ABT’s Raising the Barre Weekend Workshop focused on the tradition, style, technique, and heritage of Danish choreographer August Bournonville. The workshop took place at ABT’s studios in New York City from May 25-26, 2019. Cynthia Harvey, ABT’s National Training Curriculum & Jacqueline Kennedy Onassis School Artistic Director, hosted classes, demonstrations, and discussions alongside three generations of the Bournonville lineage: Dinna Bjørn, one of the few distinguished Bournonville specialists in the ballet world today; Petrusjka Broholm, Principal Teacher for the ABT JKO School Pre-Professional Division and former Royal Danish Ballet Soloist; Alban Lendorf, former ABT Principal Dancer and former Royal Danish Ballet Principal.
August Bournonville (1805-1879), his training, and his choreography, are considered the bridge between the old style of dancing that reaches back to the days of Louis XIV and the dancing styles of today, according to Dance Historian Allison Eggers. “Bournonville received his ballet training at a time that was very formative, in the years just before the emergence of Romantic ballet, before the male danseur was relegated to being a porteur for the ballerina.” In Paris, Bournonville studied with Auguste Vestris, a man who blended the three genres of ballet (noble, demi-caractère, and grotesque) into one curriculum of dancing. Bournonville took Vestris’s system back to Denmark and choreographed over fifty ballets, including more than a dozen that still exist today. These ballets include La Sylphide, Napoli, The Conservatory, and the Flower Festival at Genzano pas de deux. Eggers said, “While the rest of European ballet advanced toward greater virtuosity and ‘steel-toed’ pointe work, Bournonville maintained the quality of the older training in his choreography throughout his career.” After Bournonville’s death, several of his students and dancers codified his training methods. From this foundation, the Bournonville schools were born.
“The beauty of our Raising the Barre Weekend Workshops is seeing and experiencing the inspiration derived from experts whom we bring in for the event,” said Harvey. “There is something special about seeing knowledge passed down from one generation to the next.” Lendorf was a student of Broholm, who had studied with Bjørn. The bond between the instructors based on their shared heritage, was evident. “Dinna (Bjørn) was only three generations from Bournonville,” said Harvey. “A highlight of the weekend for me was listening to Dinna Bjørn speak about her heritage and realizing that Alban Lendorf is merely six generations in a direct line from Bournonville. It gave me goosebumps to know that this important heritage was sitting in the room with us and passing on their knowledge!”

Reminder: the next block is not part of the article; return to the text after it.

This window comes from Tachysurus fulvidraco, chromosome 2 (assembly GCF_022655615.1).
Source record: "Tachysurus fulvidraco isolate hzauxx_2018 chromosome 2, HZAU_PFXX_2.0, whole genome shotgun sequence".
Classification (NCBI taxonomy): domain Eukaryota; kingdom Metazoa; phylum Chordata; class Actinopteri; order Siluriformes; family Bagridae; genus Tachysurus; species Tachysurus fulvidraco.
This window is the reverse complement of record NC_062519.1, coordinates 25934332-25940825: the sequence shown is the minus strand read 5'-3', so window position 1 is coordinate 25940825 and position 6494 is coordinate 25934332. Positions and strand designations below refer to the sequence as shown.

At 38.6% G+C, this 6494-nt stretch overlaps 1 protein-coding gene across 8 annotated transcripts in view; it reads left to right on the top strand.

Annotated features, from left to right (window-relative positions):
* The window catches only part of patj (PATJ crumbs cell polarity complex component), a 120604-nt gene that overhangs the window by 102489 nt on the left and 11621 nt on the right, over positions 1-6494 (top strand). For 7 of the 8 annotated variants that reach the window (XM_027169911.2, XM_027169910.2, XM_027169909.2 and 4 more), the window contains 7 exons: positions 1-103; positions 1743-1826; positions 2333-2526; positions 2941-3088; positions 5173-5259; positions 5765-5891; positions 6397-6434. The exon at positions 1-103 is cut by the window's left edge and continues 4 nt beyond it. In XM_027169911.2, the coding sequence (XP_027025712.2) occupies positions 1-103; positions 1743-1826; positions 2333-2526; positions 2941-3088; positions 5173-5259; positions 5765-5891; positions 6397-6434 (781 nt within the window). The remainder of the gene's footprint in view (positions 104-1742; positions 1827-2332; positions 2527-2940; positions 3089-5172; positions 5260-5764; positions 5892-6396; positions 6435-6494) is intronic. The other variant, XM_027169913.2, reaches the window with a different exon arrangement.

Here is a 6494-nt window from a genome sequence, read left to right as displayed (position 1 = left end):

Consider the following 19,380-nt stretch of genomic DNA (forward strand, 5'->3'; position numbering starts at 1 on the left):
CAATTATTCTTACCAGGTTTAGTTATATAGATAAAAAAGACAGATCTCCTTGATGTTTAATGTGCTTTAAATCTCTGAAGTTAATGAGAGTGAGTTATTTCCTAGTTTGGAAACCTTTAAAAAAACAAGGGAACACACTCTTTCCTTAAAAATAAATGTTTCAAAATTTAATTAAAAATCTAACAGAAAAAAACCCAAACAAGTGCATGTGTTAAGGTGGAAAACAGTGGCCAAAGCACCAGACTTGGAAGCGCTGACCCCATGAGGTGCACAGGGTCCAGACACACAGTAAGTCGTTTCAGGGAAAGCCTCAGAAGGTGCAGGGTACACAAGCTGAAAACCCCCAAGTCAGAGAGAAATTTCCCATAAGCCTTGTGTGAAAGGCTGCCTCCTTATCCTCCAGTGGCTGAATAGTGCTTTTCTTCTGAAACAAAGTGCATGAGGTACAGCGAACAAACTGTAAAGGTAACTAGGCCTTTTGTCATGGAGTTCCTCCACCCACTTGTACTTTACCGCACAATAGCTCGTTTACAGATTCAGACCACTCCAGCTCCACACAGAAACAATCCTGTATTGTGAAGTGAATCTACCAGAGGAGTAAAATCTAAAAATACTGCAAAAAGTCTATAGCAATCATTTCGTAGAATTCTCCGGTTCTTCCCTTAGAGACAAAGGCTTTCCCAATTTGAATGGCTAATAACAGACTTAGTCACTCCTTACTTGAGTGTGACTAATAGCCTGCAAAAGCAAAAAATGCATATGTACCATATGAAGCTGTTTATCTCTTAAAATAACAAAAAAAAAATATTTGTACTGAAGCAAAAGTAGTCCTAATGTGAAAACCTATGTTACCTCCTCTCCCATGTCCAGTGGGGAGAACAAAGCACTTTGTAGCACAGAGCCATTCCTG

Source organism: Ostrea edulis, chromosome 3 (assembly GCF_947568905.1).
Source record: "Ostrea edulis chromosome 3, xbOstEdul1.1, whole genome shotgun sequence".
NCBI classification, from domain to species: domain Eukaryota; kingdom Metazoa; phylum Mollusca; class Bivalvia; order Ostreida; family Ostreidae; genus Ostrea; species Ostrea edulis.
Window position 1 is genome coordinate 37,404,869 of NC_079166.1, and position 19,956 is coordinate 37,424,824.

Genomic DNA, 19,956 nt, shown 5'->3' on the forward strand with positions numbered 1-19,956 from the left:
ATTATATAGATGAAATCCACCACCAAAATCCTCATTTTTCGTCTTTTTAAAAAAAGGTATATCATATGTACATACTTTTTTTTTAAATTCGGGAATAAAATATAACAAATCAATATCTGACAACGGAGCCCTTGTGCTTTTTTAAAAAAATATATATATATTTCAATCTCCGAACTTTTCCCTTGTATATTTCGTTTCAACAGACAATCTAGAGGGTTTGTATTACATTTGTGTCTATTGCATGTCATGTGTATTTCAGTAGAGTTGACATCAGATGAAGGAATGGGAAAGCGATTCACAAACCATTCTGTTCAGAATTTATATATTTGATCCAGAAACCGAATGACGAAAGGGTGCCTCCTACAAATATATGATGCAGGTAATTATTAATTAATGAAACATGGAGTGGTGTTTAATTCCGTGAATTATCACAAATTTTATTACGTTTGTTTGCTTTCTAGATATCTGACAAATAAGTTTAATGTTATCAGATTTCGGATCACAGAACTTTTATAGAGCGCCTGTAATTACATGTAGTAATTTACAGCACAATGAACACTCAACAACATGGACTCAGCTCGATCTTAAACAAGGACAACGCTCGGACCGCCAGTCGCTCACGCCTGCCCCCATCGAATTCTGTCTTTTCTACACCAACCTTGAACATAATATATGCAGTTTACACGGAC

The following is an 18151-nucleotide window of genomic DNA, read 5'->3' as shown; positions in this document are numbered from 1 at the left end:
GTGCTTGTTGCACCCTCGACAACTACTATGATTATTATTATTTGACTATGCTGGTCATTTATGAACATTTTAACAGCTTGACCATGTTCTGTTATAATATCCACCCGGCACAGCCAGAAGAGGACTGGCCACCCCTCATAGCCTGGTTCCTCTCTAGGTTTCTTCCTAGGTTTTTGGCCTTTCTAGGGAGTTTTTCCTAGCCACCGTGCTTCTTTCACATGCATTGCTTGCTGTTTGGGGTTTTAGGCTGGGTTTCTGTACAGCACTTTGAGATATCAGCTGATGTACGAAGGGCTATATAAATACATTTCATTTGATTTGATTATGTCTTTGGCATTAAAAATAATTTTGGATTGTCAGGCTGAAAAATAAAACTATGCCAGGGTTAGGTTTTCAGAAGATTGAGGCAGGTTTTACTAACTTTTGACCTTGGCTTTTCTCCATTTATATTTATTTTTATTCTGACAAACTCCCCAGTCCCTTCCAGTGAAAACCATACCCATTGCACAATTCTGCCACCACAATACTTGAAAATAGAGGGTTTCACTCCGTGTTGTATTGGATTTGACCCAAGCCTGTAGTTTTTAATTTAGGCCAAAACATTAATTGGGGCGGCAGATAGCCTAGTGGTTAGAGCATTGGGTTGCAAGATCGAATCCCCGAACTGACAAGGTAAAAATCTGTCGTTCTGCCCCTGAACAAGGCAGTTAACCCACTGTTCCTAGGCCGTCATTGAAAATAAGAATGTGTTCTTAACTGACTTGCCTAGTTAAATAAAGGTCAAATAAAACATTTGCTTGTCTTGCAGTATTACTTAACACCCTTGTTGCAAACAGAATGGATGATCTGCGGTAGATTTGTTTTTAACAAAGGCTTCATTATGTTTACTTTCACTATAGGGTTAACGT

Students of the participating teachers also had the opportunity to attend the Weekend Workshop. Student classes included dance history, technique, variations, and mime. “For me, it was amazing to share the style with both teachers and students, since it is for two different purposes,” said Broholm. She said that teachers find that sharing the specific steps is a good way to gain strength, musicality, coordination. Broholm described the experience, which included an introduction of the style and some brain-teasers, as “a little like being at a ballet playground for [the students].” Her demonstration of mime passes from La Sylphide helped students use their imagination and reinforce the idea that ballet is more than just steps and technique. “They also have to be artists,” said Broholm. “In all the classes, repertory, and mime, I was again was reminded of how much this style offers.”
Teachers travelled from various parts of the United States, Brazil, and Canada to attend the workshop. ABT and Gugulethu Ballet Project (www.gugulethuballetproject.org) sponsored the attendance of two fourteen-year-old students from South Africa, Aphiwe November and Chuma Mathiso. Gugulethu Ballet Project is run by former ABT Soloist Kristine Elliott, and has a mission to bring the art of classical ballet to the youth of South Africa’s townships. The boys experienced their first airplane ride and their first exposure to Bournonville. November reflected upon the experience: “What I loved about the workshop was the special exercises just for boys. I learned so much about the Bournonville style, how it started, and how it spread around the world.”
More information on ABT’s Raising the Barre Weekend Workshops: https://www.abt.org/training/teacher-training/national-training-curr/teacher-training-intensives/
More information on the National Training Curriculum: https://www.abt.org/training/teacher-training/national-training-curr/